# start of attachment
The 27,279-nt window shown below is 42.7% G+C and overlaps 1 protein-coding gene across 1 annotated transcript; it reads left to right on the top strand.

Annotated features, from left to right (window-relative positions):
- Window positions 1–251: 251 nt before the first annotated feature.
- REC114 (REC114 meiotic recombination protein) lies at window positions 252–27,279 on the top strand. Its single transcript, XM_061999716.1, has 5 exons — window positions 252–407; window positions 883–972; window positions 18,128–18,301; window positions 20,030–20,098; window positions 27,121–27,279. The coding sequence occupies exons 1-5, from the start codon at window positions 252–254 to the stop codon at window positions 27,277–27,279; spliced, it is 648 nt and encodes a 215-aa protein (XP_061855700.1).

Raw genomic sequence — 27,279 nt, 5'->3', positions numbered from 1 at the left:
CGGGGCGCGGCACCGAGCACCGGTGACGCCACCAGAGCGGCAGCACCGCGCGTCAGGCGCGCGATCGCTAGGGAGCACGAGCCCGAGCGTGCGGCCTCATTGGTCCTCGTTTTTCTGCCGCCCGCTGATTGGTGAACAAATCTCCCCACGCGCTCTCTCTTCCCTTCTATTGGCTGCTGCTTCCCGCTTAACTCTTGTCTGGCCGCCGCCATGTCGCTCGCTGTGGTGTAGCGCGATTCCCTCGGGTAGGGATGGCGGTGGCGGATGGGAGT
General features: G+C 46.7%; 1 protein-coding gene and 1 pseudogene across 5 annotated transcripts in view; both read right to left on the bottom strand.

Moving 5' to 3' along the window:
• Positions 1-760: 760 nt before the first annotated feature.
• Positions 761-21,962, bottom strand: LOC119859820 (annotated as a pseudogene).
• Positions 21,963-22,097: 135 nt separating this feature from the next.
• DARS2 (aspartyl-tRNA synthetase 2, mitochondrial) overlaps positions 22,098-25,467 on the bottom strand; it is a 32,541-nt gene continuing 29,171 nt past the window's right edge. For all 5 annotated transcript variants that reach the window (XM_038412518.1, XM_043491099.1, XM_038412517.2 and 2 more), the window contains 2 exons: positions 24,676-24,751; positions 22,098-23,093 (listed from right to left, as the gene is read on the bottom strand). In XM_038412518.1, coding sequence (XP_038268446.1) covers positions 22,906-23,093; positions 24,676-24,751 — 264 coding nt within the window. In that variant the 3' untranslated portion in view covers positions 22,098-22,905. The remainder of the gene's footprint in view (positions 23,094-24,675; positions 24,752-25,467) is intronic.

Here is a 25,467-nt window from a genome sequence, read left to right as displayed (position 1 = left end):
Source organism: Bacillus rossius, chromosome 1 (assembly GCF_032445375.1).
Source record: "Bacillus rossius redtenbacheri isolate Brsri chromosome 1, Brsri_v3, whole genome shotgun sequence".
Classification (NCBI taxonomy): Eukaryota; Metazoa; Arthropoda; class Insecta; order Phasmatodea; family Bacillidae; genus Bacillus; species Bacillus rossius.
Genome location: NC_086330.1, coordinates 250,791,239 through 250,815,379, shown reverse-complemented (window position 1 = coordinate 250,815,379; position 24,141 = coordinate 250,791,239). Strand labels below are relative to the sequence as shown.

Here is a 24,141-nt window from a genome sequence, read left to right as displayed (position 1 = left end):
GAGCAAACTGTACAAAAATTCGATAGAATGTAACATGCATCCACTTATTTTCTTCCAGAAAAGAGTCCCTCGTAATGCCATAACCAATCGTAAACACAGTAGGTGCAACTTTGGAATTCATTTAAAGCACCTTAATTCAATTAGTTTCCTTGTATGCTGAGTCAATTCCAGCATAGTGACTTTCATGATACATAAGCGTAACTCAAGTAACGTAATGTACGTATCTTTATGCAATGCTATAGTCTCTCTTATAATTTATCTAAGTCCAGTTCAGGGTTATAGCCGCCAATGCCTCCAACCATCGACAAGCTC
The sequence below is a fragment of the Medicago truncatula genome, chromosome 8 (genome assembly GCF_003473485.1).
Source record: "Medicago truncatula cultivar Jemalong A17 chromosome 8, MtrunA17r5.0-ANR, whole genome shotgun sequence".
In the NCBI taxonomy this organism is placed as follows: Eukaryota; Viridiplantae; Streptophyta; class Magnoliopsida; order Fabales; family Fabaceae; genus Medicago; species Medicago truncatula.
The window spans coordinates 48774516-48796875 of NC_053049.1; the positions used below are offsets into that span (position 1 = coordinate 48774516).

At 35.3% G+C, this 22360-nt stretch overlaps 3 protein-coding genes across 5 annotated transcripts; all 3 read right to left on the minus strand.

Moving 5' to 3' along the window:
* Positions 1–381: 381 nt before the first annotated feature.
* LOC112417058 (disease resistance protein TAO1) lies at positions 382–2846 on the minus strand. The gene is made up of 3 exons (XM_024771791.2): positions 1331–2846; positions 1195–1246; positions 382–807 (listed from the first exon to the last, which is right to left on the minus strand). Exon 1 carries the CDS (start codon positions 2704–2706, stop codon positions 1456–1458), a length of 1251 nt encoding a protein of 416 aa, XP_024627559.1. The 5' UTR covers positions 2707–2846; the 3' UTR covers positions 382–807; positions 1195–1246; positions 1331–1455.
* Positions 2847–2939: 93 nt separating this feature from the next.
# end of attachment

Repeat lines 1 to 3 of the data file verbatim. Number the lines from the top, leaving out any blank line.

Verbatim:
The 27,279-nt window shown below is 42.7% G+C and overlaps 1 protein-coding gene across 1 annotated transcript; it reads left to right on the top strand.

Annotated features, from left to right (window-relative positions):
- Window positions 1–251: 251 nt before the first annotated feature.